It's been a year since the federal government passed its $787 billion stimulus package to help rebuild our nation and the economy. But in my travels, I've only met a handful of producers who believe they may have benefited. It's fair to suggest that durability, strength, and performance count little when they must fit into a shovel-ready world.
There are many valid reasons why concrete producers have not benefited so far. Many state departments of transportation were not ready to let projects that included many yards of concrete. Others had been so behind on maintenance, that roads needed to be patched back into serviceable condition. And some suggest that the present prescriptive method of concrete engineering requires too much lead time to spend money on concrete.
But one reason we missed out on some of the shovel-ready spending is that we often don't think outside of our form. Let me offer one concrete example: sidewalks.
At the January meeting of the Illinois Ready Mixed Concrete Association, a materials engineer from the Illinois Department of Transportation (IDOT) told a roomful of producers some bad news. While Illinois planned to spend millions of dollars on transportation improvements in the current fiscal year, only a small percentage of the funds were dedicated to concrete projects.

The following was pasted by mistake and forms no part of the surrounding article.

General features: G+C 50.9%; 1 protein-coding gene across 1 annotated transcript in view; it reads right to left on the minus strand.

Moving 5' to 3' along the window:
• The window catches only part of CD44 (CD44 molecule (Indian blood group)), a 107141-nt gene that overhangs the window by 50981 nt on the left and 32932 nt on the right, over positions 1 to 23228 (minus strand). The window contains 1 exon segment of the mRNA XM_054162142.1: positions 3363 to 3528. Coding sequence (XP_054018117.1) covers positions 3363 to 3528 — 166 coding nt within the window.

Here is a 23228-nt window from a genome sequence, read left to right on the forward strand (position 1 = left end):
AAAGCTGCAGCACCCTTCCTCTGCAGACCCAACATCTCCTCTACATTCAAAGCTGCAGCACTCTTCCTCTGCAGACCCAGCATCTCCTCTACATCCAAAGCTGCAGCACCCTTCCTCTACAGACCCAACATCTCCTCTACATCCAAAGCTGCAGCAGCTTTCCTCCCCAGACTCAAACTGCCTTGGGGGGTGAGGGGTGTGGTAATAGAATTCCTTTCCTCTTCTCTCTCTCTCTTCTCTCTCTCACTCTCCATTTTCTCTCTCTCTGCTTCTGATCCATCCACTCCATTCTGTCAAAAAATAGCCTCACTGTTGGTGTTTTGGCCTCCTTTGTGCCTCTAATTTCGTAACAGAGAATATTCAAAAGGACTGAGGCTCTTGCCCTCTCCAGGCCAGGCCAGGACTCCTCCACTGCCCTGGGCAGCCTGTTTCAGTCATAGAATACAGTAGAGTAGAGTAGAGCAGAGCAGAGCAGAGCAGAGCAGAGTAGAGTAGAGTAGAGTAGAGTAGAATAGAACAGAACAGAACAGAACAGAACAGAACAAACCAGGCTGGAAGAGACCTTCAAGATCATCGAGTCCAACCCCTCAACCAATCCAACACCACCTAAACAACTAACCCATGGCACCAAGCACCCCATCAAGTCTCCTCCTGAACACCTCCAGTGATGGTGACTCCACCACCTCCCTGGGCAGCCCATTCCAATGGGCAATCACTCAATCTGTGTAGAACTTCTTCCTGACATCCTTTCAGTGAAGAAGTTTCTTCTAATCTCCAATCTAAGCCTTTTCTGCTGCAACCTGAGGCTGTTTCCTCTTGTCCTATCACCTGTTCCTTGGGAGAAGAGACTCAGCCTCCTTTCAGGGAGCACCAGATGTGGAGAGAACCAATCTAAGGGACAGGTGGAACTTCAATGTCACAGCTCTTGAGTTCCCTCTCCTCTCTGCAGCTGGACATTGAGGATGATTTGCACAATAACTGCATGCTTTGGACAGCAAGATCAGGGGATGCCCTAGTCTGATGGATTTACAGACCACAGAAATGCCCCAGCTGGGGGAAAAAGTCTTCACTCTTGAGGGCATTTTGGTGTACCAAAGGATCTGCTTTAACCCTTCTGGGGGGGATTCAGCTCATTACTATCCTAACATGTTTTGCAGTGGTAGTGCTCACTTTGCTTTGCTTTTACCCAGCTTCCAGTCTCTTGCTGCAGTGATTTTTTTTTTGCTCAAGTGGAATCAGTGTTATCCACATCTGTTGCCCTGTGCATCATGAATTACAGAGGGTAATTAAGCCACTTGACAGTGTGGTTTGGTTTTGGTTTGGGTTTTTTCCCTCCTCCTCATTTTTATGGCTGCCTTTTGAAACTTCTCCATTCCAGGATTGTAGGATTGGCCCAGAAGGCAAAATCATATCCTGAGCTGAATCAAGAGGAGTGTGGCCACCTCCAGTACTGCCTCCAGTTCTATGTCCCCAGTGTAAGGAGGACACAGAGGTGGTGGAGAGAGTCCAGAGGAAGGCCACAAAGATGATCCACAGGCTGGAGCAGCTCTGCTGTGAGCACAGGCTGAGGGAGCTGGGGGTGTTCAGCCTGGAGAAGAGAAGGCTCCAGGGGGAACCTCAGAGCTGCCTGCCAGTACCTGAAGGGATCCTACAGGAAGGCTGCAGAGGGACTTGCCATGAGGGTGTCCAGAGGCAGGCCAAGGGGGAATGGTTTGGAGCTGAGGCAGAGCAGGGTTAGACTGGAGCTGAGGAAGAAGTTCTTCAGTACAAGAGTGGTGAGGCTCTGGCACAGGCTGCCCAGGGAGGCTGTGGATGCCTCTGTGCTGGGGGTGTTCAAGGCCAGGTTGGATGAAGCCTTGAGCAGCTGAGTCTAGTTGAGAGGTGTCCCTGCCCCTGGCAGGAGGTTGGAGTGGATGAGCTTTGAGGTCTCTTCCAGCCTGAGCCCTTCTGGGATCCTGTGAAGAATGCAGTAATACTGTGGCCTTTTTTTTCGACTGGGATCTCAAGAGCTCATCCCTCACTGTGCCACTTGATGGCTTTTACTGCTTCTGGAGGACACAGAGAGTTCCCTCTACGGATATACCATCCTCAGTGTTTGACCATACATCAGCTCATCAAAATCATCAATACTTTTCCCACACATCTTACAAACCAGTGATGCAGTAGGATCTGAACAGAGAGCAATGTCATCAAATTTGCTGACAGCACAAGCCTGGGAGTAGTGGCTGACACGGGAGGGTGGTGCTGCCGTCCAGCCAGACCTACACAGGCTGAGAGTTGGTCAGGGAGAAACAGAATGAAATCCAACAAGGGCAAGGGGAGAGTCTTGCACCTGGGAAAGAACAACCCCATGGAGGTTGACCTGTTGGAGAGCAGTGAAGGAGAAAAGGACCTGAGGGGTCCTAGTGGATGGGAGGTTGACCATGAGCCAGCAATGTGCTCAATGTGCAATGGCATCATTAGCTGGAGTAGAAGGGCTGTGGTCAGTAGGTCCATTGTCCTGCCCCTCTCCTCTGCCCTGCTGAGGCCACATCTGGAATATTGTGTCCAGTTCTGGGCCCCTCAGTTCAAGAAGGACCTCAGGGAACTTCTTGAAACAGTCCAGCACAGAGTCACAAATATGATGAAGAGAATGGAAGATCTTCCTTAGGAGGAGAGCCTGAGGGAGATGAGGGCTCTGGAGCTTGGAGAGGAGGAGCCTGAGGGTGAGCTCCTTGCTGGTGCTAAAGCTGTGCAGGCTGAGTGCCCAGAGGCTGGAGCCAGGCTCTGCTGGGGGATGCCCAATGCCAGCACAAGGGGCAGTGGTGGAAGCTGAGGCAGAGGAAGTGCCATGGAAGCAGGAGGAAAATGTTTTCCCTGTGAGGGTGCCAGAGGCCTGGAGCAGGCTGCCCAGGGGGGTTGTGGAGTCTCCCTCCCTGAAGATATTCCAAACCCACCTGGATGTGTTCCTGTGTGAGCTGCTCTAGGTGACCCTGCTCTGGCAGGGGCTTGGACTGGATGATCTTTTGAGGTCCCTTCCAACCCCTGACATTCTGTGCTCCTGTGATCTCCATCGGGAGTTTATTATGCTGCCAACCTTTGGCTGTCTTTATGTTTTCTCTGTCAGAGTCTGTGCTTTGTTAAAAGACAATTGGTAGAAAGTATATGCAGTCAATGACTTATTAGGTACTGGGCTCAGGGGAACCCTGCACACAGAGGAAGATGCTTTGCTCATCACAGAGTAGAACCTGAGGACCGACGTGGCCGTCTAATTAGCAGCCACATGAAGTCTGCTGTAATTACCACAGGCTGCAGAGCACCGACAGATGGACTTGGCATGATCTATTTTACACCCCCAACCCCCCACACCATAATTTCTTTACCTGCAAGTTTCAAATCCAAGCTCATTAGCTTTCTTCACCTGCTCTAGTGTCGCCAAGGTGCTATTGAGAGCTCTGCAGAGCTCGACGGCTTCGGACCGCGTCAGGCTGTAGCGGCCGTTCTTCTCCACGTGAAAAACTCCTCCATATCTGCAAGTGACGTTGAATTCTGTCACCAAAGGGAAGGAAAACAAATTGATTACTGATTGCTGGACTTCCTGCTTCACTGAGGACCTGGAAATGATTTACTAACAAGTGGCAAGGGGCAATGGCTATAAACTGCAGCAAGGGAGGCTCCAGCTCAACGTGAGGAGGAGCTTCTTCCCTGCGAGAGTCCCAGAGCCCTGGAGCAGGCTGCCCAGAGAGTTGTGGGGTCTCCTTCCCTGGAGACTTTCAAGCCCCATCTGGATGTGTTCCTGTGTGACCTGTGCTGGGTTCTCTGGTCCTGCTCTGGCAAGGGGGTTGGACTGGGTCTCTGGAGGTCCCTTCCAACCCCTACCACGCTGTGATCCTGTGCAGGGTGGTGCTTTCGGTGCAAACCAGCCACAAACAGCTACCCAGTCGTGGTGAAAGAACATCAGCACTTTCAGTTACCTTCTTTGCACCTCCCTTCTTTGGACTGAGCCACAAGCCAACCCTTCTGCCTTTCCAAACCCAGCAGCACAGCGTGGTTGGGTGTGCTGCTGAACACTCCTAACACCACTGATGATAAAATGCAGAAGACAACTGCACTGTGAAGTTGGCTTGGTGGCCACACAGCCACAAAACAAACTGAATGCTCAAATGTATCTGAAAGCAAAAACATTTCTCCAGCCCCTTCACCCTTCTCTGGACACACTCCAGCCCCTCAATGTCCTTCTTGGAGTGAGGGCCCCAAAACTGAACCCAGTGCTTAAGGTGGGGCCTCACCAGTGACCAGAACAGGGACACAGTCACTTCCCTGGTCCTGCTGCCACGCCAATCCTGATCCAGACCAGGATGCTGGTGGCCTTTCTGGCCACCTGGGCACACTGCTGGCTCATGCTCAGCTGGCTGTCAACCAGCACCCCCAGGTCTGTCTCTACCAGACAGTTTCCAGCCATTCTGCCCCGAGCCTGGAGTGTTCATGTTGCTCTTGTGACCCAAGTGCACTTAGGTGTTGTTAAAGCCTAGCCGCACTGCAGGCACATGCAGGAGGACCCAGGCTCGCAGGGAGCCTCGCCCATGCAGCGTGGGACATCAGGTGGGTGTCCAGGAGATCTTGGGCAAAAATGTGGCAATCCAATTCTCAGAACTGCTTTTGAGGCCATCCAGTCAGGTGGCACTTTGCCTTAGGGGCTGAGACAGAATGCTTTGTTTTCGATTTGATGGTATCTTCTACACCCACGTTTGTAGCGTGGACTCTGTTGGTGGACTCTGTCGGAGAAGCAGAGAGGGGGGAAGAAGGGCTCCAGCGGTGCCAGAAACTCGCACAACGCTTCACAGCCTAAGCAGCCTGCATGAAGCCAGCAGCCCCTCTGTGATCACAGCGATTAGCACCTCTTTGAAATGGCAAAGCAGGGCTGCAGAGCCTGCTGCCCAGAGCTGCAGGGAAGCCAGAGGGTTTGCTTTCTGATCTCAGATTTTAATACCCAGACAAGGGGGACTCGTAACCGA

While most attendees realized that the engineer was just the messenger of bad news they already knew, producers' enthusiasm in the room quickly waned. Sensing the sudden mood change, an associate from IDOT's planning department stepped up to the podium to help the materials engineer. The associate tried to explain the department's current dilemma. And he did offer some hope by referencing a recently constructed white-topping paving project that had been successfully completed. Based on its success, IDOT had included a few whitetopping projects in the new budget.
He also urged producers to be more proactive in the shovel-ready bid process and he told them to look at the upcoming projects with a new perspective. He urged producers to review each proposed project in their areas to see if sidewalks had been included. If they had not been, the associate suggested the producer should urge the department to add sidewalks to the contract specification. Often substantial amounts of allocated federal funding is left unspent because there wasn't the time or interest to include new or updated sidewalks in the original proposal.
Perhaps I was ahead of the times on this topic. In January 2007, I wrote an article titled “Paving a New Path.” I described how producers could create safer alternative bike, walk, and school paths. From what the IDOT representative said last month, most DOTs look at bikeways and sidewalks as shovel-ready projects requiring little real design and little need for right-of-way purchase.
Upgrading sidewalks and paths isn't just for ready-mixed producers. Often these upgrades require new box culverts, short-span bridges, and other upgrades that benefit precast producers.
I urge you to heed the engineer's advice. If the shovel-ready system of project letting isn't allowing you to be on the mainline of DOT expenditures, take another path to profit.
Editor in Chief